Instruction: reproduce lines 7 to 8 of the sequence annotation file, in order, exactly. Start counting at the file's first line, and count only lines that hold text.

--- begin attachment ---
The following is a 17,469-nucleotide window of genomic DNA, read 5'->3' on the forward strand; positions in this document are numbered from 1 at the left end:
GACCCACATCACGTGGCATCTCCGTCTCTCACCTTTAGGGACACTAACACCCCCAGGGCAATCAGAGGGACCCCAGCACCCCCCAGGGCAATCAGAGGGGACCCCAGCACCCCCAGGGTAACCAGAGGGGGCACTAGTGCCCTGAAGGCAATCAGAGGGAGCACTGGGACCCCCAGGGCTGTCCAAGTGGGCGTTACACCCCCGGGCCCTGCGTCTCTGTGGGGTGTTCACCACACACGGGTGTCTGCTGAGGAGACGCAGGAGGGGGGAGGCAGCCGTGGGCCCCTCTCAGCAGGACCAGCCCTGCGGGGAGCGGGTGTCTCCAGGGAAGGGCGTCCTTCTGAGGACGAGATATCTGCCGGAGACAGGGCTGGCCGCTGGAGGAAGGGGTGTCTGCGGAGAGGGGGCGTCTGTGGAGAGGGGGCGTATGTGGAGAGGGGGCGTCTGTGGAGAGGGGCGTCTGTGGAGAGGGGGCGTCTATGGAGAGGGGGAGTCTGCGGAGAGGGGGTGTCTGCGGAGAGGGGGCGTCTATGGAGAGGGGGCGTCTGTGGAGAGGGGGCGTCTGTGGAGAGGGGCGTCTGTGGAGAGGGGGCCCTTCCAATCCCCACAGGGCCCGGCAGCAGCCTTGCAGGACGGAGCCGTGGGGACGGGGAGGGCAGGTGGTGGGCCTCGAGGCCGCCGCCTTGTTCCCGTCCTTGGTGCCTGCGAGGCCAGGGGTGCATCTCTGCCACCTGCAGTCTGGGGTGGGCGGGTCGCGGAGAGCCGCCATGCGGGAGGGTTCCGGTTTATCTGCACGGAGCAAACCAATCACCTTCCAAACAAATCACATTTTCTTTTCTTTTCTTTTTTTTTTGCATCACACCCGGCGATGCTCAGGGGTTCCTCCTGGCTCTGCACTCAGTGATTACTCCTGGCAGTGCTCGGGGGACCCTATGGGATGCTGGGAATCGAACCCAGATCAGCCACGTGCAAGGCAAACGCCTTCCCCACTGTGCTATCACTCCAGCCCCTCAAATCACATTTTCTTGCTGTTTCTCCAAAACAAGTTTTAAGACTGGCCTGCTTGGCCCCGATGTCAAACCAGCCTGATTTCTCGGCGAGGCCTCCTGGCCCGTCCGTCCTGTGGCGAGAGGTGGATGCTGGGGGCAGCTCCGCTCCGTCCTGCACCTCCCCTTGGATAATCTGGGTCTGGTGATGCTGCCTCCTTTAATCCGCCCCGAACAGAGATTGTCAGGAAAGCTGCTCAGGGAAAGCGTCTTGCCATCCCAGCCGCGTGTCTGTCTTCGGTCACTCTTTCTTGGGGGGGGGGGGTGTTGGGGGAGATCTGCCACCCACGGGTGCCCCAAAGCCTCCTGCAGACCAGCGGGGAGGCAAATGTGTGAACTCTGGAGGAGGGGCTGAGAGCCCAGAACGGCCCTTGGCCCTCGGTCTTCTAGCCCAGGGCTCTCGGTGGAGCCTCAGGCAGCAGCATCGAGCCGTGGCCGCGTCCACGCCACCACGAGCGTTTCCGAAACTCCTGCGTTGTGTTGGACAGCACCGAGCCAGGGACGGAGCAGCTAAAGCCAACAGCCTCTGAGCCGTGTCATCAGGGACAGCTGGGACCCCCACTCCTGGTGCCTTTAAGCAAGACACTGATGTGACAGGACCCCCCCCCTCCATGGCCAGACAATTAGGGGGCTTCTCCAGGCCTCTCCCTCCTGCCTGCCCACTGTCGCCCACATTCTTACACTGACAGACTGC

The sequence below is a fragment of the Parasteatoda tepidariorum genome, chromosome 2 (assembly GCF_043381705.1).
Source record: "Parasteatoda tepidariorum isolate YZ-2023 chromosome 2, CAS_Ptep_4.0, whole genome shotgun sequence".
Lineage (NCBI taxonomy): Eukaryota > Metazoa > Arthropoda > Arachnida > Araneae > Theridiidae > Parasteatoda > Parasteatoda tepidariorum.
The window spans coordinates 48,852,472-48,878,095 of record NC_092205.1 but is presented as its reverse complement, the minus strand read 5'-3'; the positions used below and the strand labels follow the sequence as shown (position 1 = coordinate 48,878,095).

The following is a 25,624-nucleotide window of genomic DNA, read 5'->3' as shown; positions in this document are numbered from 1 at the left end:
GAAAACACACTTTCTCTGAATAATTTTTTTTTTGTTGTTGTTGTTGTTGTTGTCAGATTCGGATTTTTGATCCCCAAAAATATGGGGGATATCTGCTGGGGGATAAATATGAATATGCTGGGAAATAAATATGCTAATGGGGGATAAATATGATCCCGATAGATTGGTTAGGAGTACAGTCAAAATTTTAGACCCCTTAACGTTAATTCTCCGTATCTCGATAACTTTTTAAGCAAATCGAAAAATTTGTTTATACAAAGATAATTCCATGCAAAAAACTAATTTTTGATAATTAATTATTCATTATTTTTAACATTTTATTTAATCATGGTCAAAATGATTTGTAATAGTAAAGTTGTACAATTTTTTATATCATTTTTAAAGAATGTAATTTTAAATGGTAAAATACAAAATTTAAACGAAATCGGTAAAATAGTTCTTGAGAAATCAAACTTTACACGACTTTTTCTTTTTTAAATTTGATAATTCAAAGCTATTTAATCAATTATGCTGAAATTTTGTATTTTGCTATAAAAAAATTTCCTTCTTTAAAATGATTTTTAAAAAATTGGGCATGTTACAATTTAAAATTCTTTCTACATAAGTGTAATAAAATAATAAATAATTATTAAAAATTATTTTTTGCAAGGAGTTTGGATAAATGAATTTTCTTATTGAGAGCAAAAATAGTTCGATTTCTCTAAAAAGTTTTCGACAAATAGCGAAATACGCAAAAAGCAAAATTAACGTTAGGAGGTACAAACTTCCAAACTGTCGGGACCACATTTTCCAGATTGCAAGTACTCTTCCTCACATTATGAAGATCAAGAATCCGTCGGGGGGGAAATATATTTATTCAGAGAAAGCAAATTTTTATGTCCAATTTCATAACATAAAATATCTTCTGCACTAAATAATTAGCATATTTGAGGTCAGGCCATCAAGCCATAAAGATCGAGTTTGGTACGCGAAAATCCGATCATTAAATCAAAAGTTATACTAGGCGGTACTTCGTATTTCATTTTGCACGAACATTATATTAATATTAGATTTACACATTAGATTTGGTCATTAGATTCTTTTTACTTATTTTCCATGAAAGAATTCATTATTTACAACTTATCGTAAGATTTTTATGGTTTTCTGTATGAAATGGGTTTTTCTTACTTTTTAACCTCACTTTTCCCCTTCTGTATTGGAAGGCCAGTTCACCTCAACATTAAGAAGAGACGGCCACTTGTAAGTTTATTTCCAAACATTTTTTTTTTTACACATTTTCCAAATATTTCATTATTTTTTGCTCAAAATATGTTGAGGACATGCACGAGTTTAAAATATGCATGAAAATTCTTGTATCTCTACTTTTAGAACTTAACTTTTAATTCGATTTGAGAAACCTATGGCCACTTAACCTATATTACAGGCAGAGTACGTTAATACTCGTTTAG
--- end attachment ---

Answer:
The following is a 25,624-nucleotide window of genomic DNA, read 5'->3' as shown; positions in this document are numbered from 1 at the left end:
GAAAACACACTTTCTCTGAATAATTTTTTTTTTGTTGTTGTTGTTGTTGTTGTCAGATTCGGATTTTTGATCCCCAAAAATATGGGGGATATCTGCTGGGGGATAAATATGAATATGCTGGGAAATAAATATGCTAATGGGGGATAAATATGATCCCGATAGATTGGTTAGGAGTACAGTCAAAATTTTAGACCCCTTAACGTTAATTCTCCGTATCTCGATAACTTTTTAAGCAAATCGAAAAATTTGTTTATACAAAGATAATTCCATGCAAAAAACTAATTTTTGATAATTAATTATTCATTATTTTTAACATTTTATTTAATCATGGTCAAAATGATTTGTAATAGTAAAGTTGTACAATTTTTTATATCATTTTTAAAGAATGTAATTTTAAATGGTAAAATACAAAATTTAAACGAAATCGGTAAAATAGTTCTTGAGAAATCAAACTTTACACGACTTTTTCTTTTTTAAATTTGATAATTCAAAGCTATTTAATCAATTATGCTGAAATTTTGTATTTTGCTATAAAAAAATTTCCTTCTTTAAAATGATTTTTAAAAAATTGGGCATGTTACAATTTAAAATTCTTTCTACATAAGTGTAATAAAATAATAAATAATTATTAAAAATTATTTTTTGCAAGGAGTTTGGATAAATGAATTTTCTTATTGAGAGCAAAAATAGTTCGATTTCTCTAAAAAGTTTTCGACAAATAGCGAAATACGCAAAAAGCAAAATTAACGTTAGGAGGTACAAACTTCCAAACTGTCGGGACCACATTTTCCAGATTGCAAGTACTCTTCCTCACATTATGAAGATCAAGAATCCGTCGGGGGGGAAATATATTTATTCAGAGAAAGCAAATTTTTATGTCCAATTTCATAACATAAAATATCTTCTGCACTAAATAATTAGCATATTTGAGGTCAGGCCATCAAGCCATAAAGATCGAGTTTGGTACGCGAAAATCCGATCATTAAATCAAAAGTTATACTAGGCGGTACTTCGTATTTCATTTTGCACGAACATTATATTAATATTAGATTTACACATTAGATTTGGTCATTAGATTCTTTTTACTTATTTTCCATGAAAGAATTCATTATTTACAACTTATCGTAAGATTTTTATGGTTTTCTGTATGAAATGGGTTTTTCTTACTTTTTAACCTCACTTTTCCCCTTCTGTATTGGAAGGCCAGTTCACCTCAACATTAAGAAGAGACGGCCACTTGTAAGTTTATTTCCAAACATTTTTTTTTTTACACATTTTCCAAATATTTCATTATTTTTTGCTCAAAATATGTTGAGGACATGCACGAGTTTAAAATATGCATGAAAATTCTTGTATCTCTACTTTTAGAACTTAACTTTTAATTCGATTTGAGAAACCTATGGCCACTTAACCTATATTACAGGCAGAGTACGTTAATACTCGTTTAG